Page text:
Past Reviews

Regional Reviews: Chicago

Drury Lane Theatre

Also see John's reviews of Being Shakespeare, Fish Men and The March

Lillian Castillo, Michael Lindner, Felicia Fields
It's way too early for a Broadway revival of Hairspray, but if it weren't, its producers would be lucky to come up with a production as good as the one that just opened at Chicago's Drury Lane Theatre. It boasts a cast that can knock every number out of the park and an energy that makes it roll over everything in its path. Speaking of rolls, the Drury Lane continues to be on one, following up on its top-shelf productions of Sweeney Todd, The Sound of Music and Gypsy. They're kept up their winning strategy of casting from Chicago's formidable talent pool as appropriate, and bringing in outside talent when needed. Director-Choreographer Tammy Mader has used both options to come up with casting that compares well with the Broadway and feature film originals while delivering some refreshingly unexpected choices in her take on the musical version of John Waters's 1988 film that tells how a plus-sized girl in 1962 Baltimore helped to integrate a local TV dance show.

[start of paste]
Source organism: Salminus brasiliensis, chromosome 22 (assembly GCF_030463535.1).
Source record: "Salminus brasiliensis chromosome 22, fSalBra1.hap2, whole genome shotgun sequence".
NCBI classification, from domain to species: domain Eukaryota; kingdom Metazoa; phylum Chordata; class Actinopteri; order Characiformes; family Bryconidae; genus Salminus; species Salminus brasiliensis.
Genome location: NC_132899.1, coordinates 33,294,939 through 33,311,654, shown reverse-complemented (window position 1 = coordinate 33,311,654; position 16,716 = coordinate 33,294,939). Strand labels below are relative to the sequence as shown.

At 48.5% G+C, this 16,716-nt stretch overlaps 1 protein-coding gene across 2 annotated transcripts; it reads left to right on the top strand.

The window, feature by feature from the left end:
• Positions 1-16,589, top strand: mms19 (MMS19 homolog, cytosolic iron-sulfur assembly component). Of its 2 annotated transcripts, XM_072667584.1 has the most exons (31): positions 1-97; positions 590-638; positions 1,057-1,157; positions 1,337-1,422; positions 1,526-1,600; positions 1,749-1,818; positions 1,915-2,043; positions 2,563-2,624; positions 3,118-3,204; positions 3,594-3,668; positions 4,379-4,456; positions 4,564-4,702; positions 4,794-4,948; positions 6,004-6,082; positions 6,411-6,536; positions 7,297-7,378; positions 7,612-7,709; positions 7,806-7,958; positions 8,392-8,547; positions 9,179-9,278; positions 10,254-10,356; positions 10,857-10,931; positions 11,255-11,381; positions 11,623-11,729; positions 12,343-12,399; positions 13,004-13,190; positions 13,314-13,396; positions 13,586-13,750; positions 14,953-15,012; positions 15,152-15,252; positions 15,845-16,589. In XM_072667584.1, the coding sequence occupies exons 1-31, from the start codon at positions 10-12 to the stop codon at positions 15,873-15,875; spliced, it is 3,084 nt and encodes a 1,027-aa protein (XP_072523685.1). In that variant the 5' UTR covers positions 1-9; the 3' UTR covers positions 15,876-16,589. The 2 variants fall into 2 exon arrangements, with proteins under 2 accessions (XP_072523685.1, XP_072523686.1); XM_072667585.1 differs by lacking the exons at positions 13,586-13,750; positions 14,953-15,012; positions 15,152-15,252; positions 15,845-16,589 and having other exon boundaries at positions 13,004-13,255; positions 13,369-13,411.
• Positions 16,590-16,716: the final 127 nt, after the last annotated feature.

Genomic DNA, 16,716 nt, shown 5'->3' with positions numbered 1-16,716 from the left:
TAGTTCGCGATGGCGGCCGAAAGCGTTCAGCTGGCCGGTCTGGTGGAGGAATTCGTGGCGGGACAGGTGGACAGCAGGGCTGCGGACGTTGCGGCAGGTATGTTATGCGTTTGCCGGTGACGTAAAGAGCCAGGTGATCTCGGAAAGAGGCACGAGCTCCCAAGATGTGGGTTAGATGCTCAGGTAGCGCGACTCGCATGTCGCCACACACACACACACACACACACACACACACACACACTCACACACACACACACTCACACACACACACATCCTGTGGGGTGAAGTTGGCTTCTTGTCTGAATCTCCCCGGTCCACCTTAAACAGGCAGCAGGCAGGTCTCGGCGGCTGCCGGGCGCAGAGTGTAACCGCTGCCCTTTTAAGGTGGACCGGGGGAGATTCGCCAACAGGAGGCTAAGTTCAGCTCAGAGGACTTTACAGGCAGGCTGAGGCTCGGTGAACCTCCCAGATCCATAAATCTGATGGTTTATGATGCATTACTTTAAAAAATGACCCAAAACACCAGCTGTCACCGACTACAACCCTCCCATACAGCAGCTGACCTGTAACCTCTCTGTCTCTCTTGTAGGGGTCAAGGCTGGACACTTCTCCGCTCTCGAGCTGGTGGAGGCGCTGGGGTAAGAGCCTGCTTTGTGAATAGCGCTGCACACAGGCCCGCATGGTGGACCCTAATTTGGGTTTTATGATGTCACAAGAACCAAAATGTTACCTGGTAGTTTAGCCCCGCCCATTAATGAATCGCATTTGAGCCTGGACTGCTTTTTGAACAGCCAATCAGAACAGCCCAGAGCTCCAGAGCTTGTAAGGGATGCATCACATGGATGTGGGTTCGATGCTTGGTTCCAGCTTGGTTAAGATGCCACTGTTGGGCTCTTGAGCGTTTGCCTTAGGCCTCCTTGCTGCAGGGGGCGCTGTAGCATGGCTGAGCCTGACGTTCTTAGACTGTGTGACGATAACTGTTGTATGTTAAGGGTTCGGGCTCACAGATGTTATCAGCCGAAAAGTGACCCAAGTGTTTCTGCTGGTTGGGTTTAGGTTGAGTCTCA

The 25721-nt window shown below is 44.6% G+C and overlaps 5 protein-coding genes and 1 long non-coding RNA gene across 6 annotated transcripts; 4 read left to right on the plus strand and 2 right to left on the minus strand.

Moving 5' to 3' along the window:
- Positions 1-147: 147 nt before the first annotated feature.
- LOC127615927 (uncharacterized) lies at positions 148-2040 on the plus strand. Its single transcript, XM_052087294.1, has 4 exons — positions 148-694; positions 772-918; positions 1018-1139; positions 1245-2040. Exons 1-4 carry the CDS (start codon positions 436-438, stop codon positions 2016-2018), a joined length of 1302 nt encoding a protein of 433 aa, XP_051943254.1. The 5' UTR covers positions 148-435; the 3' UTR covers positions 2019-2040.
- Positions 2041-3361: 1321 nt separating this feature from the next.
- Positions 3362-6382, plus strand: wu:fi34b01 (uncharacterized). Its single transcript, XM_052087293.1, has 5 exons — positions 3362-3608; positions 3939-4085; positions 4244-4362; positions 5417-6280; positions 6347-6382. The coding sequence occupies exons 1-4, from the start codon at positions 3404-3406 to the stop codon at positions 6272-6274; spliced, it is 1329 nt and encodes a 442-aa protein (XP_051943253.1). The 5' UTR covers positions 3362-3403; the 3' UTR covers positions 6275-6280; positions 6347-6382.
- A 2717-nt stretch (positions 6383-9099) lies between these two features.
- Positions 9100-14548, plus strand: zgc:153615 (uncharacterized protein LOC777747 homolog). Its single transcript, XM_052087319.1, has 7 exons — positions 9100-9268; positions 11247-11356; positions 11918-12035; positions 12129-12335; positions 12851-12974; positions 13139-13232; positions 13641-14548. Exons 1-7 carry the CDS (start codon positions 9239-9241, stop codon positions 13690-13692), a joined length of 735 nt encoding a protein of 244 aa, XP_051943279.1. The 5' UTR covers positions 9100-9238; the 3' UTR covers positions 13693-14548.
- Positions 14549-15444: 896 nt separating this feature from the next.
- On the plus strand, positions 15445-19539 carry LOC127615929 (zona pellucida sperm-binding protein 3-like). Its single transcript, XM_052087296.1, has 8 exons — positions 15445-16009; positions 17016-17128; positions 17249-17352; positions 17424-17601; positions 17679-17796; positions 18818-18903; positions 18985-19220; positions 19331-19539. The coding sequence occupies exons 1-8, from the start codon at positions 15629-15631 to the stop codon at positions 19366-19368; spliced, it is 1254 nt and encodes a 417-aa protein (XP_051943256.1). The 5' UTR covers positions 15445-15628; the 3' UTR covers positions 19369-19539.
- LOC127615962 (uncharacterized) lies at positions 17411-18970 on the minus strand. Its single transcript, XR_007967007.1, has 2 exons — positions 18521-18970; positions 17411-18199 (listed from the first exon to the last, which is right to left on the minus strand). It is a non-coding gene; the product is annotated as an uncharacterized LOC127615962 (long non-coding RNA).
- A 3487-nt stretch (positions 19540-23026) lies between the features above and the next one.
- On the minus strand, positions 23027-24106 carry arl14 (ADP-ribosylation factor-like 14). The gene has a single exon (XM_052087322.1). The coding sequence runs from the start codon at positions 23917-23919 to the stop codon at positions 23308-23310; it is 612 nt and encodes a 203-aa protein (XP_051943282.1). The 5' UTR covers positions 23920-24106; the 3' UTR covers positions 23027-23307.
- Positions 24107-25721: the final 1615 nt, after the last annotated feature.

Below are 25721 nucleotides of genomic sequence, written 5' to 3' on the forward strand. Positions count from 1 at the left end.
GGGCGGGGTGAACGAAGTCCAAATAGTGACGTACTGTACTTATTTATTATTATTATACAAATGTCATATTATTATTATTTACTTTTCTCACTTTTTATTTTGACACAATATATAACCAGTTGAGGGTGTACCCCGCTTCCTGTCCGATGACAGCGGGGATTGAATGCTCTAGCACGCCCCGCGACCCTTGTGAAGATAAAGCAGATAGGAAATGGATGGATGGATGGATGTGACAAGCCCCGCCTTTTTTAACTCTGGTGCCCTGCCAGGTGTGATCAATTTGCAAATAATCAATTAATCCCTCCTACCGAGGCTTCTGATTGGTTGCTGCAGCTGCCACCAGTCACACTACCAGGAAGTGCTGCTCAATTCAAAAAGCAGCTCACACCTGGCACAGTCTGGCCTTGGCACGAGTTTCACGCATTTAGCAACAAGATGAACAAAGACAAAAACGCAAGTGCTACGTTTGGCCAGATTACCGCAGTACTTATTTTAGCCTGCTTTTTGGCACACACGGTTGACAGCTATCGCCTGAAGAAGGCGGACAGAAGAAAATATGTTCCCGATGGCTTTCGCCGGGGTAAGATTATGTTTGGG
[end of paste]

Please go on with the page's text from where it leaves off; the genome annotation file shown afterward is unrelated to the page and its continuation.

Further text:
The prime example of this production's top outside talent is Lillian Castillo, a young veteran of southwestern regional theatre who is every bit as appealing and as much of a find as Broadway's Marissa Jaret Winokur and the film's Nikki Blonsky. The tiny Castillo has a big, but pleasingly clear singing voice and moves with grace and animation. Her comic timing is perfect and some of her best moments are reactions to the characters around her, like her dreamy infatuated gazes at Link, who is unaware of her adoration. On the "surprising" side of the ledger is Chicago's Michael Aaron Lindner as Edna. Lindner, a Jeff Award winner for his portrayal of Sweeney Todd with Porchlight, plays (and resembles) Edna as played by Divine rather than Harvey Fierstein. It's a smart choice not to attempt an imitation of Harvey, and Lindner has both the comic chops and especially the singing voice to pull it off. His physical height also provides an opportunity for built-in laughs by casting him against the diminutive "Saturday Night Live" alum Tim Kazurinsky as Wilbur. Kazurinsky, making his musical theater debut, gives us a genuine and warm Wilbur—never stooping for easy laughs. He and Lindner give us a lot of fun with a sexually suggestive "You're Timeless to Me" and Kazurinsky's head being at breast level to Lindner's Edna makes for some easy, but nonetheless fun jokes.